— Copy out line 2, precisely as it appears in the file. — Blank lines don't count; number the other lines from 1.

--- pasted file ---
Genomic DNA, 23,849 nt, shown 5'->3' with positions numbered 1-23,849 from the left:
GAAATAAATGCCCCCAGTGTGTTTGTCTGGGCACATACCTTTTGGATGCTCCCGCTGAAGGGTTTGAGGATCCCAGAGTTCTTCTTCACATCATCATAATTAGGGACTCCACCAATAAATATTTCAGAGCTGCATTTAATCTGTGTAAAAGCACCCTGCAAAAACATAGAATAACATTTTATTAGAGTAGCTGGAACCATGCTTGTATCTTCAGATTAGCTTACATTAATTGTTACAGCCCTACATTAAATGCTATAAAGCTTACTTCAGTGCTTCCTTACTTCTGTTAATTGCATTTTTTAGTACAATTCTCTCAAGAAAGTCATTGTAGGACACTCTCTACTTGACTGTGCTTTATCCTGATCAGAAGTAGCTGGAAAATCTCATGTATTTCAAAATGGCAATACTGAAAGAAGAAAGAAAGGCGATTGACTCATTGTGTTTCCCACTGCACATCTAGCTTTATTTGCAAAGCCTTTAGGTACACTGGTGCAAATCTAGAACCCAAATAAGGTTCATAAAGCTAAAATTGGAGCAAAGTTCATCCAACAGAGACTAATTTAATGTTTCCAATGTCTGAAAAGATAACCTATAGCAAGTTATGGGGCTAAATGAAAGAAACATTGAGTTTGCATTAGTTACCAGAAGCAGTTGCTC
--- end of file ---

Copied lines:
GAAATAAATGCCCCCAGTGTGTTTGTCTGGGCACATACCTTTTGGATGCTCCCGCTGAAGGGTTTGAGGATCCCAGAGTTCTTCTTCACATCATCATAATTAGGGACTCCACCAATAAATATTTCAGAGCTGCATTTAATCTGTGTAAAAGCACCCTGCAAAAACATAGAATAACATTTTATTAGAGTAGCTGGAACCATGCTTGTATCTTCAGATTAGCTTACATTAATTGTTACAGCCCTACATTAAATGCTATAAAGCTTACTTCAGTGCTTCCTTACTTCTGTTAATTGCATTTTTTAGTACAATTCTCTCAAGAAAGTCATTGTAGGACACTCTCTACTTGACTGTGCTTTATCCTGATCAGAAGTAGCTGGAAAATCTCATGTATTTCAAAATGGCAATACTGAAAGAAGAAAGAAAGGCGATTGACTCATTGTGTTTCCCACTGCACATCTAGCTTTATTTGCAAAGCCTTTAGGTACACTGGTGCAAATCTAGAACCCAAATAAGGTTCATAAAGCTAAAATTGGAGCAAAGTTCATCCAACAGAGACTAATTTAATGTTTCCAATGTCTGAAAAGATAACCTATAGCAAGTTATGGGGCTAAATGAAAGAAACATTGAGTTTGCATTAGTTACCAGAAGCAGTTGCTC